July 23, 2024

The Phoenix, progressive comicism

I am an avid buyer of books and comics for my children. I’ve always been interested in getting them interested in reading as a medium for exploring emotions, interests, laughs and whatever else. I remember reading a letter early on from one of the headmaster’s of their schools, that they encourage reading early on, because one you can read you can begin to teach yourself and it becomes to much easier to learn everything else. Reading is the bedrock of all other learning.

I know there has always been this comics v graphic novels v books debate, but in my mind it doesn’t have to be one or the other. I used to, to the dismay of my tidy wife, buy tonnes of books, some new, plenty second hand (including piles and piles of books that I’d mop up for almost free from second hand book sales, school fayres and whatnot) and just pile them up in the living room. The kids would love it, they’d be there sat in the middle of it, dipping in here, dipping in there, totally absorbd.

And with ebay you can get hold of so many title for relatively little money – and get really good bulk buy deals here and there.

Whilst in this vein, it was some years ago, that I thought it would be pretty cool to introduce my young children to manga cartoons, which I always thought, had the best looking covers and pictures and design. I remember ending up in one of those cool bookshops in Soho, scanning through everything they had, but eventually coming across Bunny v Monkey, by Jamie Smart, which immediately struck me as being the perfect manga comic for the younger reader.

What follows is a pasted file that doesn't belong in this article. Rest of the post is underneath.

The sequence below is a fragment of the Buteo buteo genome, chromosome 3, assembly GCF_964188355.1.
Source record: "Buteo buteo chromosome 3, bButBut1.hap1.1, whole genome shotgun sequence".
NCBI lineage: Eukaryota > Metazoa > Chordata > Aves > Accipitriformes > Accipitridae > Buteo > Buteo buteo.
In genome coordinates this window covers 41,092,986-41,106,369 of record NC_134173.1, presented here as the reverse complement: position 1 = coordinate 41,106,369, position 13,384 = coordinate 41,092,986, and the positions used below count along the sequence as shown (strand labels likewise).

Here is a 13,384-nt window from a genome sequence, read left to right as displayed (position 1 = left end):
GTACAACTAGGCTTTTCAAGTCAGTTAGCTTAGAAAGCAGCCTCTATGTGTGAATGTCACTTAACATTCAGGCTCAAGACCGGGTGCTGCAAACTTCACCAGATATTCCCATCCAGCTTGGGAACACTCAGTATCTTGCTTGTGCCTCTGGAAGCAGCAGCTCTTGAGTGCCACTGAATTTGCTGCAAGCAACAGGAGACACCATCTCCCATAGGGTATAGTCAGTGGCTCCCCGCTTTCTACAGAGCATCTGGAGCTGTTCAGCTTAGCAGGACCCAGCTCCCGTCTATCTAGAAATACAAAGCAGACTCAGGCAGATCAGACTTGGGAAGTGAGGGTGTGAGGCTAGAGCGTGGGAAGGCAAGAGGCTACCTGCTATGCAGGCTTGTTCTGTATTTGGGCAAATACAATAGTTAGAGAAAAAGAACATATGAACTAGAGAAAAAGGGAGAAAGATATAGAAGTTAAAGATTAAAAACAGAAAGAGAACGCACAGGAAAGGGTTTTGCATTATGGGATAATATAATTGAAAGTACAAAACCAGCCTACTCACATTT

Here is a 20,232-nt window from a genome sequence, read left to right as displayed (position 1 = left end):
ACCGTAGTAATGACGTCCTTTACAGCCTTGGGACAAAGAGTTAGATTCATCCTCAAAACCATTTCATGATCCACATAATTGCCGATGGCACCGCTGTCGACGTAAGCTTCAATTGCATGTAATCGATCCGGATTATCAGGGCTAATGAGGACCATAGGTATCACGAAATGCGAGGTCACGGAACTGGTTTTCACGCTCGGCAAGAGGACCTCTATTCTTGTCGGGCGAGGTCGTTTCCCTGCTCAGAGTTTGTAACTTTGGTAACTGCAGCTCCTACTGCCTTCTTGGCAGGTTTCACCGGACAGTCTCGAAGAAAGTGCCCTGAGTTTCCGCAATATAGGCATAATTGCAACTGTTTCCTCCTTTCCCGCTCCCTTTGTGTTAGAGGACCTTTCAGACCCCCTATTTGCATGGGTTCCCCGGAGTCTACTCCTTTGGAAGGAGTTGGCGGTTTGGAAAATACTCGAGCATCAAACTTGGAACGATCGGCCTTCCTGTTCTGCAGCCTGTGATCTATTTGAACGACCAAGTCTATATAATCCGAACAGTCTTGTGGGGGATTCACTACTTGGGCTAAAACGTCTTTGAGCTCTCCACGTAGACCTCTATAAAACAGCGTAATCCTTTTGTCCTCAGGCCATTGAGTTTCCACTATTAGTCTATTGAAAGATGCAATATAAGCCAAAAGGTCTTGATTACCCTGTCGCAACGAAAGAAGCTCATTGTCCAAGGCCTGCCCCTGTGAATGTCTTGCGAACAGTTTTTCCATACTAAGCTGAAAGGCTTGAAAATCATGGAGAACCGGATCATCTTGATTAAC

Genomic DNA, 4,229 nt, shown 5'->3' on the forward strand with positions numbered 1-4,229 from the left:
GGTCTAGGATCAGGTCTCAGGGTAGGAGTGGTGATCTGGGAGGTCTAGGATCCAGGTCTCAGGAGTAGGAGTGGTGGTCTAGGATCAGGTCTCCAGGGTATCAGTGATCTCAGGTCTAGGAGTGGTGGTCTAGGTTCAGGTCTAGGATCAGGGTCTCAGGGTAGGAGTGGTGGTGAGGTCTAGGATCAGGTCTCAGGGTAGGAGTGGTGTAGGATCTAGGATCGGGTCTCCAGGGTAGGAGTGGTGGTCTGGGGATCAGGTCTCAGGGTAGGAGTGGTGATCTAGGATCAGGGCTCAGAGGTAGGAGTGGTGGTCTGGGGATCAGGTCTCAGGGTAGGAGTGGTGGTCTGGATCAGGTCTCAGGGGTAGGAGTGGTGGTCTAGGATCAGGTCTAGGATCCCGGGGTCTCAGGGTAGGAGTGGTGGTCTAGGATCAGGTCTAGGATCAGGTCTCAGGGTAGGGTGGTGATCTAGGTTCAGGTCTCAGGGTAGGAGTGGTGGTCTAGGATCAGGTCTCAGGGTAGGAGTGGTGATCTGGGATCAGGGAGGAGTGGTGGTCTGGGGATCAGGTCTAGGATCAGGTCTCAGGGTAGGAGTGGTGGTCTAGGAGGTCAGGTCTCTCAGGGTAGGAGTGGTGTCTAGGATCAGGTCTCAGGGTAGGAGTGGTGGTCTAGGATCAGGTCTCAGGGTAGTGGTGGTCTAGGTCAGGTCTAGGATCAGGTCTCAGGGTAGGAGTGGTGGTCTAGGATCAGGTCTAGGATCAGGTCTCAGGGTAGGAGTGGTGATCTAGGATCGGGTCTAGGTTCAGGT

My kids were utterly absorbed by it, I read the entire comic to them, on the bed, in one sitting. I was as much absorbed by it as them – the humour of the comic did stuff for them and for me, like Asterix, and just like Asterix, I always feel that children are a lot more into a comic, when they can see that it is giving their parent, who is reading it to them, something to enjoy too.

But anyway, having greatly enjoyed Bunny v Monkey, I decided to look Jamie Smart up online, and found that Bunny v Monkey, was one of the comic strips in the Phoenix comic, which I immediately subscribed the kids too. Once it started coming through the post, I was immediately amazed by the content in the comic. It was a mixture of fabulously funny comics like Bunny v Monkey and Gary’s Garden, and great storylines like Mega Robo Bros, and stuff for younger kids, which my kids liked, but I didn’t like so much. But the story lines were often taking in characters of different ethnicities, genders, ages, religions and sexualities. I had never seen anything like it in comic land, something that gently reformulated the heteronormative male focus of things like the Beano, Dandy etc and their female equivalents. Here was a comic, which arguably, had (more) of a gender balance.

There’s much more to say.

 

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